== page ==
What is Age-Related Hearing Loss
Age-related hearing loss refers to the hearing impairment that occurs as a result of the aging process. The American Association of Audiology, Bioacoustics, and Biomechanics defines age-related hearing loss as a combination of factors, including noise exposure, the use of ototoxic drugs, internal medical conditions, and medical interventions. This encompasses various factors, including physiological degeneration, contributing to hearing loss in the elderly. The causes may be related to age, metabolic issues, vascular problems, kidney disease, medications, and noise exposure.
Due to the complexity of the pathogenic factors of age-related hearing loss, pathological changes can affect the entire auditory system, including the outer ear, middle ear, inner ear, cochlear nerve, central conduction pathways, and cortex. Histological changes primarily manifest as cochlear damage, involving degeneration of hair cells, vascular patterns, supporting structures, and spiral ganglion cells.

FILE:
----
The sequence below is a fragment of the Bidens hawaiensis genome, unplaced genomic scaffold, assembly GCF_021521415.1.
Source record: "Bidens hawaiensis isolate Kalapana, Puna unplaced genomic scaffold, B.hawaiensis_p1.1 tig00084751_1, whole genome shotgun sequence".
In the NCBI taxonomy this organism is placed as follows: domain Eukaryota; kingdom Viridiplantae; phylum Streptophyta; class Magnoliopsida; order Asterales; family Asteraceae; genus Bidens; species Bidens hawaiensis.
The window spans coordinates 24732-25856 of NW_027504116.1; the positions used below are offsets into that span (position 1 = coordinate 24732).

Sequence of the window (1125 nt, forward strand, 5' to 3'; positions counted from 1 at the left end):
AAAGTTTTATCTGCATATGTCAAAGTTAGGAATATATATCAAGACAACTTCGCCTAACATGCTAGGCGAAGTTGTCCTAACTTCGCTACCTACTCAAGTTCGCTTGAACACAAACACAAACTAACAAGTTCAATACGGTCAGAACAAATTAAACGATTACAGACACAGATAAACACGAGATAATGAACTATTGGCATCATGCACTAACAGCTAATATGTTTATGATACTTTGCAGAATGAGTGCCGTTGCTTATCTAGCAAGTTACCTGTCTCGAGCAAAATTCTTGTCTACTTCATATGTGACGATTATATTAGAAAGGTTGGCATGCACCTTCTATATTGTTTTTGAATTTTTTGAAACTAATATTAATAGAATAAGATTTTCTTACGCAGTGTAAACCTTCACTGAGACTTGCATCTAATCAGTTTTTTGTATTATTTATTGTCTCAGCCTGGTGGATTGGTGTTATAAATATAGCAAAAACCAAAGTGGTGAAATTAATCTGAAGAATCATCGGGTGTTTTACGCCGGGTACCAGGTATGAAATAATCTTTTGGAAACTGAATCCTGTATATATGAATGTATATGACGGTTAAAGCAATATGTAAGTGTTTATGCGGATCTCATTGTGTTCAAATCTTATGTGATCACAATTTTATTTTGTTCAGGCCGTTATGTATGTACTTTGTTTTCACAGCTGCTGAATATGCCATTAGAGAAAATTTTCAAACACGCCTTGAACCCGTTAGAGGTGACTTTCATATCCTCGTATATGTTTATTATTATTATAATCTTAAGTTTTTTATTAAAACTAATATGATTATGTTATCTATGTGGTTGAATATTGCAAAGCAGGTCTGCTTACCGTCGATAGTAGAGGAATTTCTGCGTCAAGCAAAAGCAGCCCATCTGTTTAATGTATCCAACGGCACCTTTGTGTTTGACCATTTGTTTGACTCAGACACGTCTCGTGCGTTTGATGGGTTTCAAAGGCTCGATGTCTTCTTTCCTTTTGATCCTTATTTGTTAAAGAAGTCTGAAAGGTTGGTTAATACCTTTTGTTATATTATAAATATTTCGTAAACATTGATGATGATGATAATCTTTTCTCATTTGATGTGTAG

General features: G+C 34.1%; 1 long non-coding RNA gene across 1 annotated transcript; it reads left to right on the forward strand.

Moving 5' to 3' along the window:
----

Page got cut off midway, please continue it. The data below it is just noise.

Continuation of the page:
Characteristics of Age-Related Hearing Loss
The characteristics of age-related hearing loss are distinct from other types of hearing impairments and can be summarized as follows:
- Pure-tone bilateral hearing loss exhibits symmetric decline with no air-bone gap.
- High-frequency loss dominates the pure-tone audiogram, with sloping and steep-sloping curves being common, followed by flat curves. Other shapes are rare. Patients often exhibit reduced sensitivity to high-frequency sounds such as bird songs, phone rings, doorbells, and watch alarms.
- The progression of hearing loss is gradual, and hearing thresholds increase with age.
- Speech discrimination loss is generally more noticeable than pure-tone hearing loss.
- Half of the subjects may exhibit positive results in supra-threshold tests.
- Poor ability in sound localization and direction.
- Auditory Brainstem Response (ABR) wave latencies increase with age, with symmetric wave latency differences and no close correlation between wave differentiation and pure-tone thresholds.
- Most individuals experience varying degrees of tinnitus.